Health And Lifestyle For The Over 50s

Walking Your Way To Better Health And Fitness

Walking small group by river

Walking is one of the best ways to stay active and improve your fitness without the added intensity that other forms of exercise bring, so almost anyone can do it. You can easily build walking into a busy lifestyle as you can do it virtually anywhere and at any time. Regular walking has been shown to reduce the risk of chronic illnesses, such as heart disease, type 2 diabetes, asthma, stroke and some cancers.

The further health benefits of walking can be summarised as follows:

  • You can walk anywhere, at anytime
  • It is a great way to get healthier and lose weight
  • Walking can reduce your blood pressure and cholesterol and help to control diabetes
  • Getting out and about means you are exposed to sunlight helping your body to produce vitamin D

A report by the Ramblers and Macmillan Cancer Support detailed the health benefits of the humble walk. By walking to fulfil the 150 minutes of moderate exercise recommended weekly, 37,000 lives could be saved and nearly 300,000 fewer cases of type 2 diabetes would develop.

How best to get started

The sooner you get started, the sooner you will notice the difference in your mind and body. The experts suggest that you should start with shorter walks and build up to a 30 minute walk once you feel comfortable. A good walking technique is key to staying healthy and improving fitness. Stand up straight, tighten your stomach muscles, let your arms swing naturally and roll through your foot from heel to toe.

Ensure that you have comfortable supportive footwear which is flexible, lightweight and breathable. These same principles apply to the clothes you wear. Make sure that you have light layers which you can take off or put on as the weather and your body temperature dictates. Bear in mind that a light waterproof is often needed even in our British summer.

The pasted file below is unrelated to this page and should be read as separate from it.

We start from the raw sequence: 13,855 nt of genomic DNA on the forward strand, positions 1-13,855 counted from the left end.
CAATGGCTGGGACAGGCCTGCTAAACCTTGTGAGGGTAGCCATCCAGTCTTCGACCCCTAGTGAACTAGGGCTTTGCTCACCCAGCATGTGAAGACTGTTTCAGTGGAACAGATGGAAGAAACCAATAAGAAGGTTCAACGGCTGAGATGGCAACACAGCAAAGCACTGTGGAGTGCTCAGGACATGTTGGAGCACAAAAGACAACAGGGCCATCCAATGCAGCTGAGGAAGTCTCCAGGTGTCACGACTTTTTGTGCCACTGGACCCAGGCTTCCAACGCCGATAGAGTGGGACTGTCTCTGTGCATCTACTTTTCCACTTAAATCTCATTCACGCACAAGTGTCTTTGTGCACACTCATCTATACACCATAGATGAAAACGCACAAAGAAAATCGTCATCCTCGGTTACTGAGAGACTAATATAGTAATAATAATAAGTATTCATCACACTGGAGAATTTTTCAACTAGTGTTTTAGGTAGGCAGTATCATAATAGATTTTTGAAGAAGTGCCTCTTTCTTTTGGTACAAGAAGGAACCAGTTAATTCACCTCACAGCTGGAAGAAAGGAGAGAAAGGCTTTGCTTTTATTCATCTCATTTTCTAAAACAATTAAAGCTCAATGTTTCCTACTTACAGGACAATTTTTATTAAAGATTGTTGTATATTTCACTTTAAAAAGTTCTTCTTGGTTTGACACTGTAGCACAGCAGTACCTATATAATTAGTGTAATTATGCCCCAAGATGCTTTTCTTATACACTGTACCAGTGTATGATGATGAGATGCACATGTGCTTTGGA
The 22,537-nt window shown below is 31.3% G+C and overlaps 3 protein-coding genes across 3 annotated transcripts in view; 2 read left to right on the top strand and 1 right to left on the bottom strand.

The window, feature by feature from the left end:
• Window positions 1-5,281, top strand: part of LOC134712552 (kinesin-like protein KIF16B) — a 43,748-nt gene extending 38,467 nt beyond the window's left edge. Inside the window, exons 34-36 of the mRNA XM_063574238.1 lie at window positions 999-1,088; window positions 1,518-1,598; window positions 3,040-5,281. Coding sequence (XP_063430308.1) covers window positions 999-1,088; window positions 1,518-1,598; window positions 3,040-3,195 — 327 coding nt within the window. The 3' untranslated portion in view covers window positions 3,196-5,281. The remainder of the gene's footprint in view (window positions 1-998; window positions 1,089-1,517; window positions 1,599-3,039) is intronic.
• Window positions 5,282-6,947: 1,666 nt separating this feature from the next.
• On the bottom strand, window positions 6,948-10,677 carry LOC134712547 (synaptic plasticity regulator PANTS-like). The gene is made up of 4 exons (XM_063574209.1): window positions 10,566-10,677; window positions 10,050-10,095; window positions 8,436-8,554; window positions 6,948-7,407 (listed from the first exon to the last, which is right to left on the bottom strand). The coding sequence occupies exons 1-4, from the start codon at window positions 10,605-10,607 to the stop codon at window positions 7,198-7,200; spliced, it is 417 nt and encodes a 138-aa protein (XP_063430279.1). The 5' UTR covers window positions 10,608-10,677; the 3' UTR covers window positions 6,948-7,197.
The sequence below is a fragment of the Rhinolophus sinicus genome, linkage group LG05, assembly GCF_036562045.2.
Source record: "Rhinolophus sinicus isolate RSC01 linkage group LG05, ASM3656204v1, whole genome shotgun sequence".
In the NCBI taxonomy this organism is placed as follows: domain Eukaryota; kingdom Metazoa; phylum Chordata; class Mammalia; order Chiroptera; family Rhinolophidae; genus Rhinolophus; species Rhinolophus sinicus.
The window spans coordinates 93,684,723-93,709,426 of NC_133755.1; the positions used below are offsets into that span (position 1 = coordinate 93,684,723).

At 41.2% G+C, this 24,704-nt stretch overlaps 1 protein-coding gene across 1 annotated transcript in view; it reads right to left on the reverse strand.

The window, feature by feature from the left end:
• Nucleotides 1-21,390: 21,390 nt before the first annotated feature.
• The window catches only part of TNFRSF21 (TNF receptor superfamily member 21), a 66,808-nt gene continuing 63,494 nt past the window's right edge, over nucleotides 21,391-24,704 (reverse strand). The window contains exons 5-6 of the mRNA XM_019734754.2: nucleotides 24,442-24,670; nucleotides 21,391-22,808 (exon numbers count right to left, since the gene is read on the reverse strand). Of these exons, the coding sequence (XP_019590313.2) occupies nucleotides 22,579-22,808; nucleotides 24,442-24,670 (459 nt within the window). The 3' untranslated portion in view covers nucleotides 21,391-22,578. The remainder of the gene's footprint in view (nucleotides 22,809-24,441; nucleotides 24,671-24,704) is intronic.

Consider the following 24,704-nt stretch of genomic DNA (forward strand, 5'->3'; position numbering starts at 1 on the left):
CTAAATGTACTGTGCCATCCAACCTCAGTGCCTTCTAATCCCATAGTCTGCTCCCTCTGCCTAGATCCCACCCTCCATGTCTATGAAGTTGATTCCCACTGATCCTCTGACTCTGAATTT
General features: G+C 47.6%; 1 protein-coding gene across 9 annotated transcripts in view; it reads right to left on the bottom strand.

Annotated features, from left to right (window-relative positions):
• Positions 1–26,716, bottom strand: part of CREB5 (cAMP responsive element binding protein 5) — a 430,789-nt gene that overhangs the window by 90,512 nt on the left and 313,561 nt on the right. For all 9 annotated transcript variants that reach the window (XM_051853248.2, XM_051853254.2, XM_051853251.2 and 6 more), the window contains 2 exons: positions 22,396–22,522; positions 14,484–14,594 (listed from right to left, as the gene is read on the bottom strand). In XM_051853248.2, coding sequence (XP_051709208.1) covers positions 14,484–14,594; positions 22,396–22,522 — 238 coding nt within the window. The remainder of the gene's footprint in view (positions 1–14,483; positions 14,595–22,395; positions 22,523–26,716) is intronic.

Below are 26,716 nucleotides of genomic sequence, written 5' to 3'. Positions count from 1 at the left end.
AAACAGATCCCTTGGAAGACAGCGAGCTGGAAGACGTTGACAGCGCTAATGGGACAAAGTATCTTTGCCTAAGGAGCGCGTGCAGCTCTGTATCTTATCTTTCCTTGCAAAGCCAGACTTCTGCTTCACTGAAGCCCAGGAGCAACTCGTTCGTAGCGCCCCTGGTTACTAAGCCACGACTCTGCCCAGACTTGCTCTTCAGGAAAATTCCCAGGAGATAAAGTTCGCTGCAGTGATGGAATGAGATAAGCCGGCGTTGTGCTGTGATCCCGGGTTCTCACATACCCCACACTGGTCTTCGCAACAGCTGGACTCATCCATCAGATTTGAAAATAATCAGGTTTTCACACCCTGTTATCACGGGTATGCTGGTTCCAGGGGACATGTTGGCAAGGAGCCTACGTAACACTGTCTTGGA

When choosing a route either directly from your house or office or that you can drive to, try to find a green space, park or country path. Connecting with nature this way has been found to reduce stress levels, improve mood, ease depression, enhance psychological wellbeing and improve attention and concentration.

Walking small group in field

Rather than walking alone, try to enlist the support of a walking buddy so that you can motivate each other. Organised walks can now be found in many areas. Walking for Health is one such scheme set up by Macmillan Cancer Support and Ramblers. If you enter your postcode or town into their website below, a range of options will be described with helpful notes on the length of the walk and other factors to take into consideration.

Moving on by tracking your walking progress

If you would like to record your progress, there are various ways you can do this. A pedometer and pencil and paper will enable you to do this in a simple way. A fitness tracker may also help motivate you and certain ones let you interact with friends and you can encourage one another in this way.

Once you’ve mastered the 30 minutes of exercise per day, changing your walking route is a great way to keep motivated. You can also vary your walk by trying some of the following:

  • Walk up hills to use a wider range of muscles. This also uses more energy than walking along flat surfaces.
  • If your walk is along a flat route, increase the endurance by increasing the distance.
  • Do speed walking or jogging sprints, using trees, lamp posts or street signs as your start and end targets.


Remember that walking also helps the planet. By parking the car and walking or leaving the car at home, you will be helping to reduce air pollution. This is particularly important for short journeys which use almost twice the CO2 per mile.

One of the best things about walking is that you can do it alone, with friends or with your pet dog, and it doesn’t cost a thing. Whether it’s a walk to the shops or part of your journey to work, a walk on your own or an organised walk with a group of like-minded people, try to make every step count.

If you would like to learn more about the Ramblers Wellbeing Walks Scheme set up by the Ramblers Association, please click on the link above to find out about the organised walks in your area.


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